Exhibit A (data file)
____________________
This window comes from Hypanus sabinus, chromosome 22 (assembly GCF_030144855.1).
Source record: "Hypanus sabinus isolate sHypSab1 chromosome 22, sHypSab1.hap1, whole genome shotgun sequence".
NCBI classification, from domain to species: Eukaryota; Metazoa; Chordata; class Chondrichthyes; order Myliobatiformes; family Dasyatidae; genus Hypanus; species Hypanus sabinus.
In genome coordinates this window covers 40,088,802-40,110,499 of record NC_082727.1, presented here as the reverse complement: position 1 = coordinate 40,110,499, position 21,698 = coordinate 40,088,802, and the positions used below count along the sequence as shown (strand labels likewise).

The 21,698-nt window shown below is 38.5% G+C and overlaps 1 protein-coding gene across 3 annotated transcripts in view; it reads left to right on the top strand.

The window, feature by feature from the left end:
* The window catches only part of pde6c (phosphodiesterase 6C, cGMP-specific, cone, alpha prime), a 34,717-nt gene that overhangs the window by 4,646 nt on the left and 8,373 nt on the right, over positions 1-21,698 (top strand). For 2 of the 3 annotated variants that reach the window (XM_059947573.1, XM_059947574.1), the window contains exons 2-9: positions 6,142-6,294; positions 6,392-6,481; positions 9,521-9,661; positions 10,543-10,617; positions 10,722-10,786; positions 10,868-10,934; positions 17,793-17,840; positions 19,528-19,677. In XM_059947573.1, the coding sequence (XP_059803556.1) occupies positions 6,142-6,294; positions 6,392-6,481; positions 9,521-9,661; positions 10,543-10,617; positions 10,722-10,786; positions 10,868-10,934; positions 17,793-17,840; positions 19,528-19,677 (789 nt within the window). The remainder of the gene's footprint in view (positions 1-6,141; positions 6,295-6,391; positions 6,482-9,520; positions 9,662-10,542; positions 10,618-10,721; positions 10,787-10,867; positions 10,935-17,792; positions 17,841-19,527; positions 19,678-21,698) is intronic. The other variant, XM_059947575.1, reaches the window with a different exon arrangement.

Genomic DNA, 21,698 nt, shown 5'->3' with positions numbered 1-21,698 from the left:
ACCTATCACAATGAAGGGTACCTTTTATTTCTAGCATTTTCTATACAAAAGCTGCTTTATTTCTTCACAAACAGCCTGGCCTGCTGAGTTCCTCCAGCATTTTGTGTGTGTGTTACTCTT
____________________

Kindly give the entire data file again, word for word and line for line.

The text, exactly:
This window comes from Hypanus sabinus, chromosome 22 (assembly GCF_030144855.1).
Source record: "Hypanus sabinus isolate sHypSab1 chromosome 22, sHypSab1.hap1, whole genome shotgun sequence".
NCBI classification, from domain to species: Eukaryota; Metazoa; Chordata; class Chondrichthyes; order Myliobatiformes; family Dasyatidae; genus Hypanus; species Hypanus sabinus.
In genome coordinates this window covers 40,088,802-40,110,499 of record NC_082727.1, presented here as the reverse complement: position 1 = coordinate 40,110,499, position 21,698 = coordinate 40,088,802, and the positions used below count along the sequence as shown (strand labels likewise).

The 21,698-nt window shown below is 38.5% G+C and overlaps 1 protein-coding gene across 3 annotated transcripts in view; it reads left to right on the top strand.

The window, feature by feature from the left end:
* The window catches only part of pde6c (phosphodiesterase 6C, cGMP-specific, cone, alpha prime), a 34,717-nt gene that overhangs the window by 4,646 nt on the left and 8,373 nt on the right, over positions 1-21,698 (top strand). For 2 of the 3 annotated variants that reach the window (XM_059947573.1, XM_059947574.1), the window contains exons 2-9: positions 6,142-6,294; positions 6,392-6,481; positions 9,521-9,661; positions 10,543-10,617; positions 10,722-10,786; positions 10,868-10,934; positions 17,793-17,840; positions 19,528-19,677. In XM_059947573.1, the coding sequence (XP_059803556.1) occupies positions 6,142-6,294; positions 6,392-6,481; positions 9,521-9,661; positions 10,543-10,617; positions 10,722-10,786; positions 10,868-10,934; positions 17,793-17,840; positions 19,528-19,677 (789 nt within the window). The remainder of the gene's footprint in view (positions 1-6,141; positions 6,295-6,391; positions 6,482-9,520; positions 9,662-10,542; positions 10,618-10,721; positions 10,787-10,867; positions 10,935-17,792; positions 17,841-19,527; positions 19,678-21,698) is intronic. The other variant, XM_059947575.1, reaches the window with a different exon arrangement.

Genomic DNA, 21,698 nt, shown 5'->3' with positions numbered 1-21,698 from the left:
ACCTATCACAATGAAGGGTACCTTTTATTTCTAGCATTTTCTATACAAAAGCTGCTTTATTTCTTCACAAACAGCCTGGCCTGCTGAGTTCCTCCAGCATTTTGTGTGTGTGTTACTCTT